Archived Information

Assistant Deputy Secretary Kevin Jennings to Visit North Carolina to Meet with American Indian Students, Parents, Education Officials, Tribal Leaders


Contact:  
Press Office, (202) 401-1576, press@ed.gov
Kerry Bird, N.C. Commission of Indian Affairs, (919) 996-9822


Event Date 1: November 30, 2010 01:00 pm - November 30, 2010 03:00 pm
Event Date 2: November 30, 2010 07:00 pm - November 30, 2010 09:00 pm
Event Date 3: December 01, 2010 10:00 am - December 01, 2010 04:00 pm

Kevin Jennings, assistant deputy secretary of the U.S. Department of Education's Office of Safe and Drug-Free Schools, will visit North Carolina Tuesday and Wednesday, Nov. 30-Dec. 1, to meet with American Indian students, parents, education officials and tribal leaders. They will discuss education challenges facing American Indian students—from a rural to an urban perspective. The trip is a follow-up visit for Jennings, a North Carolina native who is a leader in the Department’s Indian Education Initiative. In August, he participated in an all-day Tribal Listening and Learning event that focused on improving educational opportunities and resources for Native students in the state.

On Tuesday at 1 p.m., Jennings will visit Haliwa-Saponi Tribal School in Hollister, North Carolina, to meet with students. The K-12 charter school, operated by the Haliwa-Saponi tribe, incorporates Haliwa-Saponi culture into the school's curriculum. It serves approximately 150 children, 90 percent of whom are American Indian living in Halifax and Warren counties. Jennings will attend a meeting hosted by the Wake County Title VII Indian Education Program later that evening at 7 p.m. at the Wake County Public Schools Garner Facility in Garner. He will meet with students, representatives from the Parent Committee, administrators and staff, and representatives from the Wake County Title VII Indian Education Program. They will discuss the experiences and challenges facing American Indian students in urban schools, including bullying.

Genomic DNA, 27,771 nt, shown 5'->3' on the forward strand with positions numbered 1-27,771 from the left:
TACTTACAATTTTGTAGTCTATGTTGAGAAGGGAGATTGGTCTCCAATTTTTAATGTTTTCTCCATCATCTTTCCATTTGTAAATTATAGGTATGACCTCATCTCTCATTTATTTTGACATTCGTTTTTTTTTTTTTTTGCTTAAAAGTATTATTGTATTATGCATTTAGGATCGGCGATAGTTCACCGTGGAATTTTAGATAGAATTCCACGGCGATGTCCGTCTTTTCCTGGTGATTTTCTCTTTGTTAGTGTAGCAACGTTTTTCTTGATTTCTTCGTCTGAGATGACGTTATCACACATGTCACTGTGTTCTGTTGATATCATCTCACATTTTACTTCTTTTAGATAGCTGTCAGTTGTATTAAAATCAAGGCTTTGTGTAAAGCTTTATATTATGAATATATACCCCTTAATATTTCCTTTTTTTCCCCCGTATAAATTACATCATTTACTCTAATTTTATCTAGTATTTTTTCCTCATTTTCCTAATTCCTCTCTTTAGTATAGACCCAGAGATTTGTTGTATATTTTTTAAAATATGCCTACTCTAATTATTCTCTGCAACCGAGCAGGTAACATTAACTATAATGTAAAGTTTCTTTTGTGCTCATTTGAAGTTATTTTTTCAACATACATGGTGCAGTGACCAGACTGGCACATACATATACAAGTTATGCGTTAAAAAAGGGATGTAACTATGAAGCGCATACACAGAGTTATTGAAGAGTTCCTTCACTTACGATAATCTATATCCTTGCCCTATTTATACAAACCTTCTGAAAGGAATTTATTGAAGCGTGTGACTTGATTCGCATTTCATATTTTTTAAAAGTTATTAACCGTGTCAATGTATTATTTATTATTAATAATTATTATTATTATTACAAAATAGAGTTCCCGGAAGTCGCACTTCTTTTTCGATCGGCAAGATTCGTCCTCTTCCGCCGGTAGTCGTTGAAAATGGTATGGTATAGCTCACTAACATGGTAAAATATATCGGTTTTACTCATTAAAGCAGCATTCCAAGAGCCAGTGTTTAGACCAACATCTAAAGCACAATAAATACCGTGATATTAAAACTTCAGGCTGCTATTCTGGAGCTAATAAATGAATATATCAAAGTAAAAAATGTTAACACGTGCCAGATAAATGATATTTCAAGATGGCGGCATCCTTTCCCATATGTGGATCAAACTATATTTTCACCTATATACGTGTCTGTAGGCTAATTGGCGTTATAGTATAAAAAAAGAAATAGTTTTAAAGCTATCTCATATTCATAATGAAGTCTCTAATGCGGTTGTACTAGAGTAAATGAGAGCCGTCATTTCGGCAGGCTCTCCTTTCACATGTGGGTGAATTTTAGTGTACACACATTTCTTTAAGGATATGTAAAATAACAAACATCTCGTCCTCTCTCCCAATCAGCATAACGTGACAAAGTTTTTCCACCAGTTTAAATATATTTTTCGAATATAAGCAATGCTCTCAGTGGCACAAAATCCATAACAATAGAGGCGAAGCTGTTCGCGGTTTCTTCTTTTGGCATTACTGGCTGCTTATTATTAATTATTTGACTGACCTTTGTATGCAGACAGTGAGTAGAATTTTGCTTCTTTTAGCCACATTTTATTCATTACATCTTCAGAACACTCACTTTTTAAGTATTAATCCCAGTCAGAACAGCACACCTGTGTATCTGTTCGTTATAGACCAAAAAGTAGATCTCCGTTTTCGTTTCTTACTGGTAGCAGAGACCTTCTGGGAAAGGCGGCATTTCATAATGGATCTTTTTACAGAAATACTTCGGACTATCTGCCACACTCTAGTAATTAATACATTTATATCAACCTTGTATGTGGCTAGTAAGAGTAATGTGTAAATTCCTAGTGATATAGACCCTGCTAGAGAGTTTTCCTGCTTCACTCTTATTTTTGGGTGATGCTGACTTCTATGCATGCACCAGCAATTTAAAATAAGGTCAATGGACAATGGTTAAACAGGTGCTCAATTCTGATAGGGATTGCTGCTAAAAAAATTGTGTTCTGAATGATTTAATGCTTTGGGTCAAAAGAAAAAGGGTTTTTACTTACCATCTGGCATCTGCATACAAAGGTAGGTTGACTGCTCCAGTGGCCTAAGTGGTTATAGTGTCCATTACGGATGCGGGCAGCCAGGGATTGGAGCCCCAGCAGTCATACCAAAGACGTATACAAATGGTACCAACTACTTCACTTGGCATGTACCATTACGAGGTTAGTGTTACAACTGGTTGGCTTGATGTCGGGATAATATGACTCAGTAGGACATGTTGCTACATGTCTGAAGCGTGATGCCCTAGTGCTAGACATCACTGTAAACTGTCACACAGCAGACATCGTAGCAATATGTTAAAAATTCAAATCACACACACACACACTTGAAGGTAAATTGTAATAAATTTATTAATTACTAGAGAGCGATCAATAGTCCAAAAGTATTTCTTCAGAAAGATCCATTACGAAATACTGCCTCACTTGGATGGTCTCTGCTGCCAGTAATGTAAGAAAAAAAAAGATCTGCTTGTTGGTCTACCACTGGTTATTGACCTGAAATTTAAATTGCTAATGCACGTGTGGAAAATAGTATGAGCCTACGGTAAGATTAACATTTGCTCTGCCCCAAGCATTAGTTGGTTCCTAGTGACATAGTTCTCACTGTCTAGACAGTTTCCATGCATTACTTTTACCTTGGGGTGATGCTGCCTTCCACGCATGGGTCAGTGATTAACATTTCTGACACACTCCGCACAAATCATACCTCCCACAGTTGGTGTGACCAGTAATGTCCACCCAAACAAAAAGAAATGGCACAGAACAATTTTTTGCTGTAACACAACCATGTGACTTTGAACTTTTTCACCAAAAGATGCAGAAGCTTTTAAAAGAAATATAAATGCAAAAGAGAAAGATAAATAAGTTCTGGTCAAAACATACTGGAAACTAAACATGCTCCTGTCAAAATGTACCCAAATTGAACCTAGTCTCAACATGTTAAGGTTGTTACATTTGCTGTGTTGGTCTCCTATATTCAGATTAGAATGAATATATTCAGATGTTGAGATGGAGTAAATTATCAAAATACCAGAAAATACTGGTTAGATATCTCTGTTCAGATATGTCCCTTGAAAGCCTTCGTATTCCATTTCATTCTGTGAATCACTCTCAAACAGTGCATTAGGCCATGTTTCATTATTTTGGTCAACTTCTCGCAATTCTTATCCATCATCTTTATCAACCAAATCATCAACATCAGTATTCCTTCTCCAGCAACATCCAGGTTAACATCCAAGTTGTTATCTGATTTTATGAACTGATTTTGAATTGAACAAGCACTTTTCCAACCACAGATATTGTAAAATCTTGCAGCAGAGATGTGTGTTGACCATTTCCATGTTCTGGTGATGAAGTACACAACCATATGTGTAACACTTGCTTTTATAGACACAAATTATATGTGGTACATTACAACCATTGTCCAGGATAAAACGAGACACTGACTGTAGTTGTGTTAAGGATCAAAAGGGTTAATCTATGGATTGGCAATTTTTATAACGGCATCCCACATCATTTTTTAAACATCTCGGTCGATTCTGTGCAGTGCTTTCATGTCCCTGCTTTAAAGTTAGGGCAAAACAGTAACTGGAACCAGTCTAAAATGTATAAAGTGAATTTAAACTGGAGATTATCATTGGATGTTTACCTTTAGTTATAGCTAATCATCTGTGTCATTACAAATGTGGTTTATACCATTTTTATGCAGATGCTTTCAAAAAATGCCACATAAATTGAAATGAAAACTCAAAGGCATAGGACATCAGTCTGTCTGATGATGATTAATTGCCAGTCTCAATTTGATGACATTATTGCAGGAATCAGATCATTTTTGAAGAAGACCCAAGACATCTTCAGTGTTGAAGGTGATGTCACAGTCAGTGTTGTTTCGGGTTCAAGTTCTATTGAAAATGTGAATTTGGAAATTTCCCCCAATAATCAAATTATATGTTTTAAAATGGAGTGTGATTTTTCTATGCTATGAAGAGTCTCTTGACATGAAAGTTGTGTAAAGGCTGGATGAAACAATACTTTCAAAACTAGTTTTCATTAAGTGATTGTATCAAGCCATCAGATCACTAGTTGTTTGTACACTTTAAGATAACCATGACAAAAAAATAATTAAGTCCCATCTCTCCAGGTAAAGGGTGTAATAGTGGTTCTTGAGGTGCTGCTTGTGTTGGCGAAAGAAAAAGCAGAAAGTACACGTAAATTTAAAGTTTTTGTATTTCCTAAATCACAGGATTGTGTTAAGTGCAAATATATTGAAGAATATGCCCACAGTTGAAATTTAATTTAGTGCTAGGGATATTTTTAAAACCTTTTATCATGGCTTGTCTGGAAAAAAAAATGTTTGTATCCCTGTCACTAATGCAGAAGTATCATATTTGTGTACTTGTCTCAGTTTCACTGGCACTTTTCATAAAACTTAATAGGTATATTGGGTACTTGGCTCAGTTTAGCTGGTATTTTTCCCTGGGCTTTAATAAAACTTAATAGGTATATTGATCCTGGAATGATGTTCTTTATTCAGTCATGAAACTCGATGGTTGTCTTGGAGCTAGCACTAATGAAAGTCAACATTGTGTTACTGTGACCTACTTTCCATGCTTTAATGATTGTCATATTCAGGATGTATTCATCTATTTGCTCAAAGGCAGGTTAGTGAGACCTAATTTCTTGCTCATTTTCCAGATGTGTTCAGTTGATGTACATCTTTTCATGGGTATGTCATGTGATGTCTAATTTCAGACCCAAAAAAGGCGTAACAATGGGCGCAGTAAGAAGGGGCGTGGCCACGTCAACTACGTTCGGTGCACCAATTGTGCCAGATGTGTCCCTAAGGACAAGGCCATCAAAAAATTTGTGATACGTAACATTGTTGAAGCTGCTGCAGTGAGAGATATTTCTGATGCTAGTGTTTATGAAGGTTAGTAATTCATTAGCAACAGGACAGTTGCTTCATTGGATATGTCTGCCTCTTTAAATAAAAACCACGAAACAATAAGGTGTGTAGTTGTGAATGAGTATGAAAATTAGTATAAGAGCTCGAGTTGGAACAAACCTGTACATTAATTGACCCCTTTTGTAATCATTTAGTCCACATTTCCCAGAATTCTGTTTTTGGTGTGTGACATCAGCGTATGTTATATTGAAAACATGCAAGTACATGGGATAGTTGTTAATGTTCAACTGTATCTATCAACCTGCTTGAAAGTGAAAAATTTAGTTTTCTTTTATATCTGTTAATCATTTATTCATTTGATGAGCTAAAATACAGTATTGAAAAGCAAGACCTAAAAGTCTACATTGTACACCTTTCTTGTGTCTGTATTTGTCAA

Jennings will attend an all-day forum, beginning at 10 a.m., Wednesday, Dec. 1, with representatives from the State Advisory Council on Indian Education. The forum will focus on effective practices for American Indian students that raise academic performance, reduce dropout rates and prepare them for college. It will take place in North Carolina State University’s McKimmon Conference Center in Raleigh.

The overall goal of the two-day visit, hosted by the North Carolina Commission of Indian Affairs, is to improve academic outcomes for American Indian students attending schools in North Carolina. The state has one of the largest American Indian student populations in the country. It is home to eight tribes and more than 20,000 American Indian students.


Event 1
Who : Kevin Jennings, assistant deputy secretary, Office of Safe and Drug-Free Schools, U.S. Department of Education
What : School visit
When : 1 p.m. EST Tuesday, Nov. 30
Where :

Haliwa-Saponi Tribal School
130 Haliwa-Saponi Trail
Hollister, N.C.

Event 2
Who : Kevin Jennings, assistant deputy secretary, Office of Safe and Drug-Free Schools, U.S. Department of Education
What : Meeting with representatives of the Wake County Title VII Indian Education Program, school administrators, students and parents
When : 7 p.m. EST Tuesday, Nov. 30
Where :

Wake County Public Schools Garner Facility
201 Avery St.
Garner, N.C.

Event 3
Who : Kevin Jennings, assistant deputy secretary, Office of Safe and Drug-Free Schools, U.S. Department of Education
What : All-day meeting with representatives from the State Advisory Council on Indian Education
When : 10 a.m.-4 p.m. EST Wednesday, Dec. 1
Where :

North Carolina State University
McKimmon Conference Center
1101 Gorman St.
Raleigh, N.C.


Notice of Language Assistance: English  |  español  |  中文: 繁體版  |  Việt-ngữ  |